Let us further assume that you did not react badly to a decision whereby they did not let you in the consulate building, whose oxygen must have been imported from elsewhere, because you had not had your vaccinations. And let us say that you are hoping for the announcement of your name by the guard outside, looking over a document with a cold stare.
Let us further assume that you barely survived the traps of the tea sellers, Xerox-makers and mobilized currency stands that all create a chaotic atmosphere. But there will come the when time you are called in to get caught up in the hysteria of Turkish visa officers acting like colonial governors.
It seems that another generation will be converted into supporters of Fethullah Gülen at the visa booths of American consulates. Let me explain: The incident took place at the American Consulate General in İstinye last week.
Of course, I would not expect those who believed that a Taraf columnist would be walked along a golden road and taken into a special room would be interested in the time I spent with ordinary citizens who are not American intelligence agents at the İstinye Visa Coffee House.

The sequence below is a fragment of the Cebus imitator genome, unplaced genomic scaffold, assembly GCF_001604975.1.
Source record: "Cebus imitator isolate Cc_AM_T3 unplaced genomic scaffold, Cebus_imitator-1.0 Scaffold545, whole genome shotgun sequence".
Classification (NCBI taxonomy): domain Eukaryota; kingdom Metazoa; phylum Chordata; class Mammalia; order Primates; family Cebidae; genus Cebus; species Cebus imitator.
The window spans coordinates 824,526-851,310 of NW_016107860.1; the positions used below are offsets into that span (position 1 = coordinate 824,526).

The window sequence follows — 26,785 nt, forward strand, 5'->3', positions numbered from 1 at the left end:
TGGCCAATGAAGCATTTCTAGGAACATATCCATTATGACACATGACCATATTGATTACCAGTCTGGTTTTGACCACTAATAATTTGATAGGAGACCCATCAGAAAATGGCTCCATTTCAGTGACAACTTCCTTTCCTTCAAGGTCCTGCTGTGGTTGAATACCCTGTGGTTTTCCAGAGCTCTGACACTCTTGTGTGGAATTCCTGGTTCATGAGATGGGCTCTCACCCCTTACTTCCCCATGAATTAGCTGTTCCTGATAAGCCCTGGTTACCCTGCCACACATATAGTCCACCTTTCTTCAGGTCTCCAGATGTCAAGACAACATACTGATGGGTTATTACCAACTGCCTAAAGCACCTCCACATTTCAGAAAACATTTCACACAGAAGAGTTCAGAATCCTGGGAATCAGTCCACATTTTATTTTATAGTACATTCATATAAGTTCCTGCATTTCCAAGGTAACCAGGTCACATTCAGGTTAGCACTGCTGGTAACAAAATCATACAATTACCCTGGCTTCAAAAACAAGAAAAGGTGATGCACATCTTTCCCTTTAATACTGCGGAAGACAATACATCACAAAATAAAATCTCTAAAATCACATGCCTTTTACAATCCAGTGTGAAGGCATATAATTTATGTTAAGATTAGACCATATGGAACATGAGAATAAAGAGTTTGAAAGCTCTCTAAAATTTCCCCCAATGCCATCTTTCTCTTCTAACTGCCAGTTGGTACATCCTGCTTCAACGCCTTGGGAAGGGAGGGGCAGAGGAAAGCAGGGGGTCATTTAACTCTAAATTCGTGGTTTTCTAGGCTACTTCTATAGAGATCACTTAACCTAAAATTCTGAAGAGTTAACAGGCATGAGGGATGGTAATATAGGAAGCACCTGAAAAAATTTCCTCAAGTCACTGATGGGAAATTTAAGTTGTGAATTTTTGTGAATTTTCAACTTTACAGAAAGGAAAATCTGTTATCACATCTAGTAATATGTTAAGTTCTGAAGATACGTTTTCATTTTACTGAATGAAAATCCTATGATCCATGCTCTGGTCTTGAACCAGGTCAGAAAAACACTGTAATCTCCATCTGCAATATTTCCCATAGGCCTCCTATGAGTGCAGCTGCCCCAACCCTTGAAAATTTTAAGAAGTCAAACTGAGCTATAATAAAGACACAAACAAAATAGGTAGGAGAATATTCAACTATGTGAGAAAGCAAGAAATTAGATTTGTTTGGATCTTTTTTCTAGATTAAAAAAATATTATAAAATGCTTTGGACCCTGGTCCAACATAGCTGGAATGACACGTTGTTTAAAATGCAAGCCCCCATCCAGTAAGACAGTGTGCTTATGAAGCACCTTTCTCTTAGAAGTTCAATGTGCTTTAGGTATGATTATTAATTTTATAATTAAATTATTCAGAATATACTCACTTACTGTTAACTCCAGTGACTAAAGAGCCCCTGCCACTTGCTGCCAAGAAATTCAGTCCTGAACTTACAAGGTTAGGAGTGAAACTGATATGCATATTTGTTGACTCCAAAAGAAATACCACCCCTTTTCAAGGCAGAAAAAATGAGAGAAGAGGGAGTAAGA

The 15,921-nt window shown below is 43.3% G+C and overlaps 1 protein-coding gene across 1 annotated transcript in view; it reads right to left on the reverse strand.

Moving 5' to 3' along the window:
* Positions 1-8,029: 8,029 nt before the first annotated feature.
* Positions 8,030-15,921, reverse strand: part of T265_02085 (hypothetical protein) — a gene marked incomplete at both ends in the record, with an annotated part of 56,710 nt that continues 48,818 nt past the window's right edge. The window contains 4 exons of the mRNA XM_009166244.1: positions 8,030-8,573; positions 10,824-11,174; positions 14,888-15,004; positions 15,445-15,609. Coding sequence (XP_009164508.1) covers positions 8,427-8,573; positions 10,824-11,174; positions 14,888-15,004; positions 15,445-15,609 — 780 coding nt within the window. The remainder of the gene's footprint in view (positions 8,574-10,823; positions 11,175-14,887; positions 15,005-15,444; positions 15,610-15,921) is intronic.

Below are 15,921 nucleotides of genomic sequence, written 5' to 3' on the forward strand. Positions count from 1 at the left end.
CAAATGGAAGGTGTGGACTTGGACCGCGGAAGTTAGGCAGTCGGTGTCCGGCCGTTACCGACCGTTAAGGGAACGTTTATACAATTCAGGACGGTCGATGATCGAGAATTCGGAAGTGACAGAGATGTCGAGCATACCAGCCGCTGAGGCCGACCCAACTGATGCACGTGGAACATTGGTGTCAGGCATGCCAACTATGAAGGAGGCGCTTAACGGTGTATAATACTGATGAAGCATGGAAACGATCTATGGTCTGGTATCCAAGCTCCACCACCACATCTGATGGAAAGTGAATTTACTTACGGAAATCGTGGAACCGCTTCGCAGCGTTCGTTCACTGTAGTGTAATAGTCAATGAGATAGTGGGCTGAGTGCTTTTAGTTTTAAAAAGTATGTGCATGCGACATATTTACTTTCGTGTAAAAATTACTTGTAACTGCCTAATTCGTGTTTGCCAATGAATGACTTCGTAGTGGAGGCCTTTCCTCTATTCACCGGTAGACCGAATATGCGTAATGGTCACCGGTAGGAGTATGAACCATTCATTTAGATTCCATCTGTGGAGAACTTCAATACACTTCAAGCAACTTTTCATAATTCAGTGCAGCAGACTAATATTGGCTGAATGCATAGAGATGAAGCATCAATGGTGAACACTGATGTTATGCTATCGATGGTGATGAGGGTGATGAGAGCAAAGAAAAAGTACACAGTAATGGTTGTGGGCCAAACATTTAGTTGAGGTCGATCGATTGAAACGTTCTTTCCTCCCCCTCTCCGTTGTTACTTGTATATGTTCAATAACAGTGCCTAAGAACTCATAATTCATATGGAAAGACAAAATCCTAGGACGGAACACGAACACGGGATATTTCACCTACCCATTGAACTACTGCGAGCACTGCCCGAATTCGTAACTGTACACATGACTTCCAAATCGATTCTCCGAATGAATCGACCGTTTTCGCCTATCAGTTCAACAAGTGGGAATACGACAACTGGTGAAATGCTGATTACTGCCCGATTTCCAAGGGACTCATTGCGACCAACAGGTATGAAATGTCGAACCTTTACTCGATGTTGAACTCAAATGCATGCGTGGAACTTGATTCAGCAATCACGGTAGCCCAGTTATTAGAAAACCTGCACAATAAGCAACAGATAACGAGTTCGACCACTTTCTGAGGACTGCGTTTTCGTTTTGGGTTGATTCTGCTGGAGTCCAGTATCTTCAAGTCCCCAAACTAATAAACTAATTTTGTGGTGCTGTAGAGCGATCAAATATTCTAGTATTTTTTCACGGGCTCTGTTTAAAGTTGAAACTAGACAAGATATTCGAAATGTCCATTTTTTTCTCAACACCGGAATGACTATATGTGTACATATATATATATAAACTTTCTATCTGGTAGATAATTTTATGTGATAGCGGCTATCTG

I’ve never been to the US. My little bourgeoisie side came out stronger. I wanted to have an American visa so that I could participate in some meetings to which I have been invited. Maybe a brief vacation through the New Year, maybe a graduation ceremony of a relative… Let me confess; I am sometimes invited in the Turkish Olympiads where there is nobody left uninvited in Turkey (of course, I would prefer Uganda, to which Mutlu Tönbekici was invited).
After waiting for a few hours, I was called in for an interview with the American White Anglo Saxon Protestant (WASP) visa officer, where you are allowed to talk on a microphone behind a glass screen. The initial questions were routine: “What do you do for living?” “Why are you going to the US?” Tourist visit, a brief four-day trip for the New Year and others I referred to above… My responses did not satisfy the American officers. Then a second question came. “Where are you going; what are you going to see?” Politely, he interrupted my response, but this time, he was polite like a Stasi officer who used to issue visas in Democratic Germany: “Why are you going to New York? For instance, are you going to see the Empire State Building?” Without insinuating my anger, I said, “I am going to see SoHo and the MoMA.” And then, the following infamous question was asked.